Don’t get me wrong, I love Robert Downey Jr. as much as the next person but, let’s be honest, he’s been playing the same character for years now. The actor was getting his career on track during the early 2000s but it wasn’t until Iron Man that he really became a person to watch. Since that point, it’s kind of felt that we’ve been getting the same thing in almost every film. He’s basically just playing a hyped-up version of himself. The major difference between his Tony Stark and Sherlock Holmes is a hundred or so years. Now I think RDJ. is a great guy but there’s just no surprise any more. When you see that RDJ is in a cast, you can be pretty sure about the kind of character he’s going to play. Yeah, I understand that Dr Dolittle is a pretty odd guy but he’s inherently British. He’s described in the books as a well-respected and quiet man. Not an absurd comic figure of fun. I just couldn’t see how a big Hollywood adaptation with RDJ in the titular role would work as well as the classic 1967 film did. But I was willing to be proven wrong.
I appear to be having a bit of a Tom Hanks moment right now. I reviewed Sully the other week, A Beautiful Day in the NeighborhoodA Beautiful Day in the Neighborhood on Tuesday, and Splash on Thursday. I decided that I might as well embrace it by picking my favourite Tom Hanks films. Though, I quickly realised that I’ve not watched a great deal of them and, of those that I have watched, I don’t like many. I think Saving Private Ryan is just messy even though Hanks gives a great performance. I think Big is creepy. Forrest Gump isn’t as good as everyone says that it is. As a person who gets bored by romantic comedies, I can only just appreciate his films with Meg Ryan. So, I really started to worry that I didn’t really have any favourite Tom Hanks films. But I have no other ideas for today’s post so what the hell. There are a few that I’ve missed off not because, though they are good films, I didn’t quite enjoy them as much. This isn’t just about quality. We can’t only love Oscar-worthy films, you know.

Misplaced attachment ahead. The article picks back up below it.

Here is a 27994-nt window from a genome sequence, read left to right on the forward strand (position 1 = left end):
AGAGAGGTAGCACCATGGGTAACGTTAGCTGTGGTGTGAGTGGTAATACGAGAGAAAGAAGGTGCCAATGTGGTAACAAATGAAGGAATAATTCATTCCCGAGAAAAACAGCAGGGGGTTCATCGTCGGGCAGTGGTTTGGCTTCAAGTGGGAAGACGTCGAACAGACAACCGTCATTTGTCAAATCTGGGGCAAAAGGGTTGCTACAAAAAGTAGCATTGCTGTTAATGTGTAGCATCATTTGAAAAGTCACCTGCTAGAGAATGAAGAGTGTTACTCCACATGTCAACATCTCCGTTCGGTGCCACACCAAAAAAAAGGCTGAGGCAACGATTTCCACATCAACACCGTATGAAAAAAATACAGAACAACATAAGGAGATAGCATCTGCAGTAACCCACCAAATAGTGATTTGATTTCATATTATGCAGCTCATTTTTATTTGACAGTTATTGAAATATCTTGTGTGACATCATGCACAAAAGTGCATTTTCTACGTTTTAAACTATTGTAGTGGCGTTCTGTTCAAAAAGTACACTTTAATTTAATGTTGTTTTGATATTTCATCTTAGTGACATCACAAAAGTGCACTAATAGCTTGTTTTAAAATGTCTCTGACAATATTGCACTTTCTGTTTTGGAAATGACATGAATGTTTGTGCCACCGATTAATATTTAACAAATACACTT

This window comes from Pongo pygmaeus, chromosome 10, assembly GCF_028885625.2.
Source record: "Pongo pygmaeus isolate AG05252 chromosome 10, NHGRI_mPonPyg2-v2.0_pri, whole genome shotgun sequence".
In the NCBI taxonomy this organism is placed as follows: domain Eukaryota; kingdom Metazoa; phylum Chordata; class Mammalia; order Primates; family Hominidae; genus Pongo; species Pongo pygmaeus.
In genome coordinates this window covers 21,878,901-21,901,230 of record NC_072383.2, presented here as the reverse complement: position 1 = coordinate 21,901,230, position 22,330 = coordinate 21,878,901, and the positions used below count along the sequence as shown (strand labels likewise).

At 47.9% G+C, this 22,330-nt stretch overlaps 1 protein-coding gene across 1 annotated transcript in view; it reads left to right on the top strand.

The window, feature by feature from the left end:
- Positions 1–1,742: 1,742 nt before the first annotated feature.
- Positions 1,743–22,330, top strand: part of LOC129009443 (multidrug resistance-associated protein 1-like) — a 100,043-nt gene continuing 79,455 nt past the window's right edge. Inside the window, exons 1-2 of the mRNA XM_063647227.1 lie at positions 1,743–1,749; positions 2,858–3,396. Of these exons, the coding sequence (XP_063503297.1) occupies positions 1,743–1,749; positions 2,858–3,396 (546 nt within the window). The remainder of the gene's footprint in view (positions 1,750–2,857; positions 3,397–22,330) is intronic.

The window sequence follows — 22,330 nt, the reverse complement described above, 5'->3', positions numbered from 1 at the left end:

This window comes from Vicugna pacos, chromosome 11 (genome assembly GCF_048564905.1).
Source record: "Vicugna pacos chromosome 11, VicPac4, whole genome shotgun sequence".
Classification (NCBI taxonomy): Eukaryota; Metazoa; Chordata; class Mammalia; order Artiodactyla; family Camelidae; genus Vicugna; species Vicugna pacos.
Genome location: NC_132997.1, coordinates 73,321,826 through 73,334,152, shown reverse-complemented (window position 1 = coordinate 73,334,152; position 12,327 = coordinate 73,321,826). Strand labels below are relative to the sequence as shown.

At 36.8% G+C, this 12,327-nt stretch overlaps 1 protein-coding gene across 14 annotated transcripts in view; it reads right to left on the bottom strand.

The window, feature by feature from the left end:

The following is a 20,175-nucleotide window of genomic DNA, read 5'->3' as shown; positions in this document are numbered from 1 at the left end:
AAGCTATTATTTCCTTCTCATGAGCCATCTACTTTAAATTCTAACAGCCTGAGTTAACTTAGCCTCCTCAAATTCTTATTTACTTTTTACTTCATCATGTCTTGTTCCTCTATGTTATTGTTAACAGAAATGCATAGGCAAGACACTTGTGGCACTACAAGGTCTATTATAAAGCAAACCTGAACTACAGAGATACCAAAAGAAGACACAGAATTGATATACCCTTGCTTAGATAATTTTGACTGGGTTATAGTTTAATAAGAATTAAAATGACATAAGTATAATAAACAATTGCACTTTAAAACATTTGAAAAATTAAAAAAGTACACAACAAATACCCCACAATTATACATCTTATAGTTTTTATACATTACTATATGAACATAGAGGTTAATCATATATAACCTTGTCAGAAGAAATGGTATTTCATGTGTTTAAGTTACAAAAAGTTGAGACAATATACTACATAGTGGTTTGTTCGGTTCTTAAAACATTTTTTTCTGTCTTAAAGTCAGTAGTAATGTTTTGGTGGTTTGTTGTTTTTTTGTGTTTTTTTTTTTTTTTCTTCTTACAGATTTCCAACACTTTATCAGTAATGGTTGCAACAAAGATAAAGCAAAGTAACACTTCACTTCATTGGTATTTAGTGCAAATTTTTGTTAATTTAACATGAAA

This was the last book that I read in 2019. It was something that I’d been dipping in and out of for most of the month along with The Penguin Book of Christmas Stories. I knew I’d never get all the way through the Penguin collection so I made the choice to focus on this instead. Anyone who had read my review of Emma Thompson’s film Last Christmas will know that I didn’t like it. Really didn’t like it. However, I was all in favour of the accompanying book. I thought that it was a really fun idea and the fact that it was helping to raise money was an added bonus. I had to buy this book because so many great people were involved. I’m a fickle person after all. Emma Thompson, Stephen Fry, Richard Ayoade, Olivia Colman, Billy Bailey, Meryl Streep: all people I adore. I was genuinely excited to see what they had written. We all like getting a glimpse at the private lives of people we see in the media and this was like being invited to their house on Christmas day. Who wouldn’t say yet to that?
Christmas films are a complicated thing. There are so many classics but, let’s be honest, they’ve sort of ground to a halt in recent years. Christmas films just aren’t as good these days. Seriously, I think that last one time a festive movie really spoke to audiences was Elf and that was way back in 2003. I can’t even remember a Christmas film that’s come out since. Okay, there are the terrible Netflix films that I love so much but they’re hardly good. Something being so bad it’s impossible not to watch isn’t the same thing. So, I guess the world is waiting for something great. On paper, that film could easily have been Last Christmas. Co-written by Emma Thompson? Check. Directed by Paul Feig? Check. Starring Emilia Clarke? Check. Soundtrack celebrating George Michael? Check. What is not to love there? So, could Last Christmas really fail? I had to find out.